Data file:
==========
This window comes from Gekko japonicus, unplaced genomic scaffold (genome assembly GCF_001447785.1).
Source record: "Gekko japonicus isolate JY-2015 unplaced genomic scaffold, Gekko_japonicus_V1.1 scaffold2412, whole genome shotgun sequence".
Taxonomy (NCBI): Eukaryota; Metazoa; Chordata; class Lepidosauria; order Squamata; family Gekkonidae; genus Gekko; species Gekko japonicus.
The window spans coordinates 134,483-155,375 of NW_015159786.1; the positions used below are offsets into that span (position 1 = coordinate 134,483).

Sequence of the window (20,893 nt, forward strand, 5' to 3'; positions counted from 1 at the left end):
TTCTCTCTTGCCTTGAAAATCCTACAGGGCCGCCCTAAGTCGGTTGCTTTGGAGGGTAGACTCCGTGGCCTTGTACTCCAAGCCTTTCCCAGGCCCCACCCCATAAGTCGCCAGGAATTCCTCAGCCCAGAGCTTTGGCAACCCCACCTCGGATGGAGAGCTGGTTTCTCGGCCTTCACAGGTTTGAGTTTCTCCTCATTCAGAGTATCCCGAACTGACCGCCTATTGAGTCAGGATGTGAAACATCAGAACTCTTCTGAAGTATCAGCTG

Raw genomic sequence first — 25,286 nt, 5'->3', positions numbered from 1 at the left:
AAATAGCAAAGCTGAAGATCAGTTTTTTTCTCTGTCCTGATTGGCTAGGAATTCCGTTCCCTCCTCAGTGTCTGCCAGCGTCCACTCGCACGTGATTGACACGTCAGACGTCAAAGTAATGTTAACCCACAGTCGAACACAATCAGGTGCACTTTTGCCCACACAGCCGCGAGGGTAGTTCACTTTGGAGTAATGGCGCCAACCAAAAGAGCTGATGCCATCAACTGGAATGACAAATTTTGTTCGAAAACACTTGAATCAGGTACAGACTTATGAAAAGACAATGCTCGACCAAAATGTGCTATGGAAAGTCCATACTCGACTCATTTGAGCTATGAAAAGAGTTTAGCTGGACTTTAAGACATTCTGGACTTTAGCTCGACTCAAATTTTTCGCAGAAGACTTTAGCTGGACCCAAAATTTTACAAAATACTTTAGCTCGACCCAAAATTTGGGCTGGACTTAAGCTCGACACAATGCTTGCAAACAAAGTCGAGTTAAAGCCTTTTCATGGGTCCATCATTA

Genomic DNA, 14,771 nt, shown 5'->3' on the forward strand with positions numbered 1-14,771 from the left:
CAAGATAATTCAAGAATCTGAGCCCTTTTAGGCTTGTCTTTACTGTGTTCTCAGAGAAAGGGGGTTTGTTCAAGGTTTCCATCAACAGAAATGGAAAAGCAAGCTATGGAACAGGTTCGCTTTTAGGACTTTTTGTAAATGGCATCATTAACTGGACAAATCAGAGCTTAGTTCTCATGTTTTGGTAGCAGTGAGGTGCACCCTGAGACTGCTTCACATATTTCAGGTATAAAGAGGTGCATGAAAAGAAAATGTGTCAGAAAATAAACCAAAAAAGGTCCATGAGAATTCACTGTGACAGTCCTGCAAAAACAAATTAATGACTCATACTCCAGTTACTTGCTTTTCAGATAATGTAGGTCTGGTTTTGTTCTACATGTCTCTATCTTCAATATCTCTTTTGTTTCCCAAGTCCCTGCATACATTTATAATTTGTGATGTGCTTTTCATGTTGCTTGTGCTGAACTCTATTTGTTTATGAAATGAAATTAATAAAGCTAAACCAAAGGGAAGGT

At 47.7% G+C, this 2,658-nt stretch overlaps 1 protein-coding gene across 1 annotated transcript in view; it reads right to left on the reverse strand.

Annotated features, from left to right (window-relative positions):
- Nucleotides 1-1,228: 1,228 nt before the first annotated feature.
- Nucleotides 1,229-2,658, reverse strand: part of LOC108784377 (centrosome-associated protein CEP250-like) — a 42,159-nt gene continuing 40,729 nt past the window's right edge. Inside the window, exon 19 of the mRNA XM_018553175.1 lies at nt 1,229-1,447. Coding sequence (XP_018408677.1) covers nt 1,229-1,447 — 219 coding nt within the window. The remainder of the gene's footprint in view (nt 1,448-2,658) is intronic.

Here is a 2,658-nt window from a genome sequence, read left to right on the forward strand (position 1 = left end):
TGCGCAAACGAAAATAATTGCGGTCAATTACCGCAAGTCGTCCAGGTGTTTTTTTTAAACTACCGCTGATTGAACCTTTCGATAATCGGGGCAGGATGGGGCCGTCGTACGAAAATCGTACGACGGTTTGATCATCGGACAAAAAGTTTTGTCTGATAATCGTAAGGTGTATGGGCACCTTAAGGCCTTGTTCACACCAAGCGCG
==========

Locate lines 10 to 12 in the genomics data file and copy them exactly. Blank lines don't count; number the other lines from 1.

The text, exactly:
CAAGATAATTCAAGAATCTGAGCCCTTTTAGGCTTGTCTTTACTGTGTTCTCAGAGAAAGGGGGTTTGTTCAAGGTTTCCATCAACAGAAATGGAAAAGCAAGCTATGGAACAGGTTCGCTTTTAGGACTTTTTGTAAATGGCATCATTAACTGGACAAATCAGAGCTTAGTTCTCATGTTTTGGTAGCAGTGAGGTGCACCCTGAGACTGCTTCACATATTTCAGGTATAAAGAGGTGCATGAAAAGAAAATGTGTCAGAAAATAAACCAAAAAAGGTCCATGAGAATTCACTGTGACAGTCCTGCAAAAACAAATTAATGACTCATACTCCAGTTACTTGCTTTTCAGATAATGTAGGTCTGGTTTTGTTCTACATGTCTCTATCTTCAATATCTCTTTTGTTTCCCAAGTCCCTGCATACATTTATAATTTGTGATGTGCTTTTCATGTTGCTTGTGCTGAACTCTATTTGTTTATGAAATGAAATTAATAAAGCTAAACCAAAGGGAAGGT

At 47.7% G+C, this 2,658-nt stretch overlaps 1 protein-coding gene across 1 annotated transcript in view; it reads right to left on the reverse strand.

Annotated features, from left to right (window-relative positions):